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Neurobiol Aging. 2016 Jun;42:177-88. doi: 10.1016/j.neurobiolaging.2016.03.016. Epub 2016 Mar 21.

Accelerated decline in white matter integrity in clinically normal individuals at risk for Alzheimer's disease.

Author information

1
Athinoula A. Martinos Center for Biomedical Imaging, Department of Radiology, Massachusetts General Hospital, Charlestown, MA, USA; Department of Radiation Sciences, Diagnostic Radiology, Umeå University, Umeå, Sweden.
2
Athinoula A. Martinos Center for Biomedical Imaging, Department of Radiology, Massachusetts General Hospital, Charlestown, MA, USA; Department of Psychology and Center for Brain Science, Harvard University, Cambridge, MA, USA.
3
Athinoula A. Martinos Center for Biomedical Imaging, Department of Radiology, Massachusetts General Hospital, Charlestown, MA, USA; Department of Neurology, Massachusetts General Hospital, Harvard Medical School, Boston, MA, USA; Center for Alzheimer Research and Treatment, Department of Neurology, Brigham and Women's Hospital, Harvard Medical School, Boston, MA, USA.
4
Department of Neurology, Massachusetts General Hospital, Harvard Medical School, Boston, MA, USA; Center for Alzheimer Research and Treatment, Department of Neurology, Brigham and Women's Hospital, Harvard Medical School, Boston, MA, USA; Division of Nuclear Medicine and Molecular Imaging, Department of Radiology, Massachusetts General Hospital, Harvard Medical School, Boston, MA, USA; Department of Radiology, Massachusetts General Hospital, Harvard Medical School, Boston, MA, USA.
5
Athinoula A. Martinos Center for Biomedical Imaging, Department of Radiology, Massachusetts General Hospital, Charlestown, MA, USA; Department of Psychology and Center for Brain Science, Harvard University, Cambridge, MA, USA; Department of Radiology, Massachusetts General Hospital, Harvard Medical School, Boston, MA, USA; Department of Psychiatry, Massachusetts General Hospital, Harvard Medical School, Boston, MA, USA.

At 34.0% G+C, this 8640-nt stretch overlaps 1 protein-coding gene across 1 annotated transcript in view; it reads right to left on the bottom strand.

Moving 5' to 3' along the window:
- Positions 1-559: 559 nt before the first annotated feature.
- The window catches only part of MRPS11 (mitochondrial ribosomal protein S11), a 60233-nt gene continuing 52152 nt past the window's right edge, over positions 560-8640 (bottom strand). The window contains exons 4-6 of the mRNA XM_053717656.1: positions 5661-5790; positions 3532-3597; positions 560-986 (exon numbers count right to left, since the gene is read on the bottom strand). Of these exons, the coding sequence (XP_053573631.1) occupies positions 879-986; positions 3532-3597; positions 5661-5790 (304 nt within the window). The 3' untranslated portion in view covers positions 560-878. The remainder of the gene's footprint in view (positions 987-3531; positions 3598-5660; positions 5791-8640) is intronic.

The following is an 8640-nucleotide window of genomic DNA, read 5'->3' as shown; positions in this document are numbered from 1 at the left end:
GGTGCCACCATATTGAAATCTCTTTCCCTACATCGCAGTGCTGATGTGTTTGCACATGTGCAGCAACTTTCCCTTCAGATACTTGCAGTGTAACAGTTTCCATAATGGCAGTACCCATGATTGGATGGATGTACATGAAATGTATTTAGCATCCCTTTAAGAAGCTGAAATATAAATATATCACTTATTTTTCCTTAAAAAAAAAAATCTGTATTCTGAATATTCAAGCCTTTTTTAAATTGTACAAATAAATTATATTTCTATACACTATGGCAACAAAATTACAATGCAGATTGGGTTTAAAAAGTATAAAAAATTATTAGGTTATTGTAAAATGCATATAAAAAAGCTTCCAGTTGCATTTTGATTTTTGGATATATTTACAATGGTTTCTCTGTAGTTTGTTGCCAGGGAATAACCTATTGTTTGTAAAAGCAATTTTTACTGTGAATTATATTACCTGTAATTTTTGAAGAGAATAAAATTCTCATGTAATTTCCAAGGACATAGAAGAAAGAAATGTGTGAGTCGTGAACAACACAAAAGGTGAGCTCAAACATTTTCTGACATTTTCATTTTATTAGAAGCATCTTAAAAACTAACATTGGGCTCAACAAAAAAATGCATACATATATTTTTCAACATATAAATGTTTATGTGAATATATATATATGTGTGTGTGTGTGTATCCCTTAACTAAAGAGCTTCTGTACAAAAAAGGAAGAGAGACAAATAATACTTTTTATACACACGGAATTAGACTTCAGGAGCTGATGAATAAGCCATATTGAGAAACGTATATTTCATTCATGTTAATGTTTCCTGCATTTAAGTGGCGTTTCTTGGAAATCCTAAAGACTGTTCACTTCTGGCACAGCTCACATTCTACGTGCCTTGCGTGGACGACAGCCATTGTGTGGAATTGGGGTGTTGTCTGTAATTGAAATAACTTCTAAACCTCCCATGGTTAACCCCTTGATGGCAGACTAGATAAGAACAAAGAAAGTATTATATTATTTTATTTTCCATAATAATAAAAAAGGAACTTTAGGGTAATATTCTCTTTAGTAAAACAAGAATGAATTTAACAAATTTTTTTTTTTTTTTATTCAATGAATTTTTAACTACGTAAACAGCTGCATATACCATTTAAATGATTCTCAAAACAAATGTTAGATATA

6
Athinoula A. Martinos Center for Biomedical Imaging, Department of Radiology, Massachusetts General Hospital, Charlestown, MA, USA; Department of Radiology, Massachusetts General Hospital, Harvard Medical School, Boston, MA, USA. Electronic address: hedden@nmr.mgh.harvard.edu.

Abstract

Prior studies have identified white matter abnormalities in Alzheimer's disease (AD). Yet, cross-sectional studies in normal older individuals show little evidence for an association between markers of AD risk (APOE4 genotype and amyloid deposition), and white matter integrity. Here, 108 normal older adults (age, 66-87) with assessments of apolipoprotein e4 (APOE4) genotype and assessment of amyloid burden by positron emission tomography underwent diffusion tensor imaging scans for measuring white matter integrity at 2 time points, on average 2.6 years apart. Linear mixed-effects models showed that amyloid burden at baseline was associated with steeper decline in fractional anisotropy in the parahippocampal cingulum (p < 0.05). This association was not significant between baseline measures suggesting that longitudinal analyses can provide novel insights that are not detectable in cross-sectional designs. Amyloid-related changes in hippocampus volume did not explain the association between amyloid burden and change in fractional anisotropy. The results suggest that accumulation of cortical amyloid and white matter changes in parahippocampal cingulum are not independent processes in individuals at increased risk for AD.

KEYWORDS:

Aging; Amyloid; Diffusion tensor imaging; Longitudinal; White matter

[Indexed for MEDLINE]
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